FAQs

Frequently Asked Questions
about Home Improvement Loans

1. What are recreational or luxury improvements?

Items such as swimming pools, hot tubs, Jacuzzis, saunas, playground equipment, furniture, non-permanent (not built-in) appliances. Funds for working capital, debt service or refinancing existing debts are excluded.

2. What is a Loan-to-Value Ratio?

This refers to the percentage of the value of a home which is borrowed. It is calculated by adding up the total of all mortgage loans (including the Neighborhood Revitalization Program loans) and dividing by the value of the home. For example: Your house is valued at $100,000. Your first mortgage balance is $95,000. You want to borrow $15,000 for home improvements. 95,000 + 15,000 = 110,000. 110,000 divided by 100,000 (value) = 110%. If your mortgage balance was $80,000, your loan to value ratio would be 95% (80,000 +15,000 = 95,000, divided by 100,000 = 95%) . If the home had a value of $98,000, your ratio would be 112% (95,000 + 15,000 = 110,000, divided by 98,000 =112%). This is a way of measuring risk: if the home was sold, how likely is it that all of the loans secured by the property could be paid back? NRP loans typically use the tax assessor’s estimated market value (???) as the value of the home.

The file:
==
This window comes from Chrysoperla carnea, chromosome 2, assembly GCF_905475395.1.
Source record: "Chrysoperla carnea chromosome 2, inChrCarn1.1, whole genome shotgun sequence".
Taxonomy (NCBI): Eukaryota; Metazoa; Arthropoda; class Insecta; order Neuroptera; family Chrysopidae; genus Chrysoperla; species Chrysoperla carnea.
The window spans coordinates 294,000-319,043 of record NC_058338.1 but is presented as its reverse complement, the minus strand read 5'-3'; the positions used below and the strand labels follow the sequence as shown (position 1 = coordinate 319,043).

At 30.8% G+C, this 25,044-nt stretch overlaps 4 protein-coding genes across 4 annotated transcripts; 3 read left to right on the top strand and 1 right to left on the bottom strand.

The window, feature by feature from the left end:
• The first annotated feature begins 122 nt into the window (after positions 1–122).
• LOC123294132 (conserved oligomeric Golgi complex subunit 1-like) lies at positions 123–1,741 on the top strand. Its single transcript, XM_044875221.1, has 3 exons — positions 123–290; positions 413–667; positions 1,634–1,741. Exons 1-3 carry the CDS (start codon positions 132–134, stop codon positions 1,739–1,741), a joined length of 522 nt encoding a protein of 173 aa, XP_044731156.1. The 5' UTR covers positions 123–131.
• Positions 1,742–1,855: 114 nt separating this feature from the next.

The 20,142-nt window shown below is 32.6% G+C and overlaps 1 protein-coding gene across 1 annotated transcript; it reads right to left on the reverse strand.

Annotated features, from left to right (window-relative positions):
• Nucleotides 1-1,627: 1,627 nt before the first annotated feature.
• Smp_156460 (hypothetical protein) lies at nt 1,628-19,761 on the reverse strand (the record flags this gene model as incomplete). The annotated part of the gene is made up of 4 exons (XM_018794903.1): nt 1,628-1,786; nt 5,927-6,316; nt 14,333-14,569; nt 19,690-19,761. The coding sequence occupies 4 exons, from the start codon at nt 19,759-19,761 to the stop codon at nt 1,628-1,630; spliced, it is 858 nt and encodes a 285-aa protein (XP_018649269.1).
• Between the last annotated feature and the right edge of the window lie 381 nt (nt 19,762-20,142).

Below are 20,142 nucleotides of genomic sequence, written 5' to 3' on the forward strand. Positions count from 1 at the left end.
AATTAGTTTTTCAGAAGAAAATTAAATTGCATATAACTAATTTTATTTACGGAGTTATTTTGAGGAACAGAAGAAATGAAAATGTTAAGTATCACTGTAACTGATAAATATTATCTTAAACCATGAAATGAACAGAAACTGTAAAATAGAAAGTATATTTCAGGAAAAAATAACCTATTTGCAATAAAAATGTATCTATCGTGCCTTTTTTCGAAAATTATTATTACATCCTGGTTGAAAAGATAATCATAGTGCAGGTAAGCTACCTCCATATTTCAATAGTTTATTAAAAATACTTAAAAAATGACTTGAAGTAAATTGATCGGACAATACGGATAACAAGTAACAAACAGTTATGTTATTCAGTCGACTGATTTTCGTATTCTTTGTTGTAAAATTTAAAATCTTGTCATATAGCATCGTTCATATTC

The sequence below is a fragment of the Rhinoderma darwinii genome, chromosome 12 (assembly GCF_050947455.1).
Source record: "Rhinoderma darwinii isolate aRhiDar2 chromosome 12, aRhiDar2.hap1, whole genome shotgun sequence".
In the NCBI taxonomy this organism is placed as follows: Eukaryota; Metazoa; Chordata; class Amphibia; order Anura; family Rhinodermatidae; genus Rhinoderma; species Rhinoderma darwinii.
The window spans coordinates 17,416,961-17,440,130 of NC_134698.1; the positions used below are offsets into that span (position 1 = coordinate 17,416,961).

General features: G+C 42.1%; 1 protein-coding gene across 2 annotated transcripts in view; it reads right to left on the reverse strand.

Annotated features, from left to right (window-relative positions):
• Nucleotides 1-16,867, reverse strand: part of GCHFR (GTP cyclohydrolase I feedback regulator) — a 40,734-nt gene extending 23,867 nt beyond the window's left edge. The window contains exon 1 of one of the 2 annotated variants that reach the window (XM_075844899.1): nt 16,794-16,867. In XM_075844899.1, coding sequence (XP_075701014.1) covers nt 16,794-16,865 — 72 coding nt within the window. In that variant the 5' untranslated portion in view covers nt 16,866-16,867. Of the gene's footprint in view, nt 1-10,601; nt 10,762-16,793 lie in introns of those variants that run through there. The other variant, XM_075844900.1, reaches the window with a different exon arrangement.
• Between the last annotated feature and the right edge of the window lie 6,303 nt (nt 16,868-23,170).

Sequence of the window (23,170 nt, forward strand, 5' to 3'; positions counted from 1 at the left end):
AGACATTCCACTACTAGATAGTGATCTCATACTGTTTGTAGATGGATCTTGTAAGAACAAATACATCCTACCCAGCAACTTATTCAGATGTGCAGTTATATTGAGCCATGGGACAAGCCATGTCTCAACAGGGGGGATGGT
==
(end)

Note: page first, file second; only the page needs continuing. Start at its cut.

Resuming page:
3. What is a Debt-to-Income Ratio?

This refers to the percentage of a household’s gross (before tax) income which is committed to monthly payments on debt. Debt includes mortgages, home improvement loans, credit cards, car loans and student loans. It is calculated by adding up the total of all debts and dividing by the income.This is a way of evaluating whether a household can afford additional payments, given necessities such as income tax, food, transportation, clothing and other necessities. For example: Sally and Sam Spendthrift earn a respectable $48,000 per year so they have a gross income of $4,000 per month. Their mortgage payment is $1,200, two car payments total $900, all their credit card minimum payments equal $400; so their debt totals $2,500, which is 63% of income. Their neighbors, the Frugals, have the same income and mortgage payment, but only one car payment of $400 and no credit card debt or student loans. The Frugals’ debt to income ratio is only 40% (1,200 + 400 = 1,600, divided by 4,000 = 40%).

4. What is Sweat Equity?

Sweat equity refers to work done by the property owner him/her self, rather than by a hired contractor. Generally, the NRP loans will pay for materials used by the property owner but not for the owner’s labor.

5. What is a Condition Rating?

The Minneapolis Inspections Department does a windshield survey of properties, rating them on a scale of l-10, with l being a “perfect” house and 10 requiring demolition. NRP(Neighborhood Revitalization Project) loans generally are not made to properties which are judged to be in such bad shape (rated 8,9 or 10) that they cannot be feasibly rehabilitated and will need to be torn down or have a very substantial amount of money invested in major rehabilitation.